five of which are as Timothy Corrigan styled them, and can be taken
as part of a group booking. No two rooms are the same, although
they’ve all been designed with the opulent spirit of the 18th
century in mind: think limestone and French oak floors, original
boiserie panels, silks, fine art and furnishings from several
centuries, sconces, chandeliers, bespoke fabrics and Persian rugs.

What’s for breakfast?

Croissants from the local boulangerie, yoghurt from a farm just
down the road, biodynamic coffee, jam made from fruit growing in
the potager (kitchen garden) and honey from local hives, plus
continental and US options, crepes, pain perdu, scrambled eggs and
savoury tartines.

How about lunch and dinner?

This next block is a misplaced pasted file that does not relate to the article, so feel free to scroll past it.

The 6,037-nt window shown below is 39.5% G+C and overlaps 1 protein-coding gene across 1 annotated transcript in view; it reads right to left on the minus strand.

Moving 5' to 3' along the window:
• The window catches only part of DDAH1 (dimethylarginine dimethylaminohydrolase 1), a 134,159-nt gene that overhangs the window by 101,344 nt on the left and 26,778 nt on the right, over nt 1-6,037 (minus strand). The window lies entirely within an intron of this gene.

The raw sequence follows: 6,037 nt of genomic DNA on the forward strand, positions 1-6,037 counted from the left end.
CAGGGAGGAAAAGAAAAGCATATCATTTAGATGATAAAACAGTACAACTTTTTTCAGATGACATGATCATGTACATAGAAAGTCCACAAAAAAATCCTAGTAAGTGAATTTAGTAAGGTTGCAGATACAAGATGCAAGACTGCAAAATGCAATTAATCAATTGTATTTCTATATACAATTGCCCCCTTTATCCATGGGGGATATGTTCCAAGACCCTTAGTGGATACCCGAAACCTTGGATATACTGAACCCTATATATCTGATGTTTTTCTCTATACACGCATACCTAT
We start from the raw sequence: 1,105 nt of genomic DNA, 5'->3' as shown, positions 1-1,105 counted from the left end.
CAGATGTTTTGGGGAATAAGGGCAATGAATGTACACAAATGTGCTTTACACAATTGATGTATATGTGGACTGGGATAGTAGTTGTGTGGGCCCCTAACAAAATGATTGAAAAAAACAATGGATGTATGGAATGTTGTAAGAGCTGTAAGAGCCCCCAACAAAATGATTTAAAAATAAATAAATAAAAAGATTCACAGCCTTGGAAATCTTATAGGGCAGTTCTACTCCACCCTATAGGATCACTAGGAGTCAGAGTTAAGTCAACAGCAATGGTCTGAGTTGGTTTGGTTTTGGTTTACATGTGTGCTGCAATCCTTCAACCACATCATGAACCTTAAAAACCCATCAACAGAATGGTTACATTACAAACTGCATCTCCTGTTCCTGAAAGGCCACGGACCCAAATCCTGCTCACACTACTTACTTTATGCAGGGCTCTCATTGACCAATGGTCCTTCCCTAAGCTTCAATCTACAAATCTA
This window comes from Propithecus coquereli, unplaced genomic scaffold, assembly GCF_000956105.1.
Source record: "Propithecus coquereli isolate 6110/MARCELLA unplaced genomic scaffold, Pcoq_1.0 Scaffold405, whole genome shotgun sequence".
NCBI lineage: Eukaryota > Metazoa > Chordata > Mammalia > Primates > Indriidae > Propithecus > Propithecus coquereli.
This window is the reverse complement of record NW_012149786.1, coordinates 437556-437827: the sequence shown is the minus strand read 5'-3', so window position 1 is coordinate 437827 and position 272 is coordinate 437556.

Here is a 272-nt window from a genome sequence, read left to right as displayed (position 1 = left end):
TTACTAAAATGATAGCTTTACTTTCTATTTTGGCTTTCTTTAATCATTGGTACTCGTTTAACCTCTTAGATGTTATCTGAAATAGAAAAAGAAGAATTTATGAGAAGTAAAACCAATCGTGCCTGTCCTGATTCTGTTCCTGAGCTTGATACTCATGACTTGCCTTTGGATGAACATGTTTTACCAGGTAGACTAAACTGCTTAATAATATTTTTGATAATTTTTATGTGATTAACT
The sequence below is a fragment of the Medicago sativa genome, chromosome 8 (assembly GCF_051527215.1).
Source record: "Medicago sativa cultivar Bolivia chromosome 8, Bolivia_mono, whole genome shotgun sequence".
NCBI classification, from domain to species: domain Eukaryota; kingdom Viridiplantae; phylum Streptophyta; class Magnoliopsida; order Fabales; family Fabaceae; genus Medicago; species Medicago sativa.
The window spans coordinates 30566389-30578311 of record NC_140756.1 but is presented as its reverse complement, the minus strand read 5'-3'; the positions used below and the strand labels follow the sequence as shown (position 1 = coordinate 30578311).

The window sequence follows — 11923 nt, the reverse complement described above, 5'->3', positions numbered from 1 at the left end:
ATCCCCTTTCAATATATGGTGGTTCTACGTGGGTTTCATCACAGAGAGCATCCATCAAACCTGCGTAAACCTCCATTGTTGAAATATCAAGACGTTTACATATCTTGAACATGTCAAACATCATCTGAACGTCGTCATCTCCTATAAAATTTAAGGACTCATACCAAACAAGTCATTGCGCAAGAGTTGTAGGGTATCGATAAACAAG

Dinner is served in restaurant Le Lucé, which faces the gardens
and has a summer terrace. The chef’s three-course menu – not
counting the amuse-bouche, pre-entrée, cheese, pre-dessert and
petits fours – showcases modern French food based on classic
principles, including dishes like lobster-and-cherry carpaccio, and
chocolate-olive mousse.

Meat, fish and dairy are sourced locally from producers who
pride themselves on being able to tell you the name of the
particular animal on your plate, and the fresh produce – fruits and
vegetables – is grown on site by a team of eight gardeners. If you
order a verveine tisane to help you sleep, you can expect to see
someone sprint to the end of the gardens to pick the fresh verbena
for you. The chateau benefits from its location in the Loire to
offer a superb wine list comprising local wines, with a few bins
from further afield in France.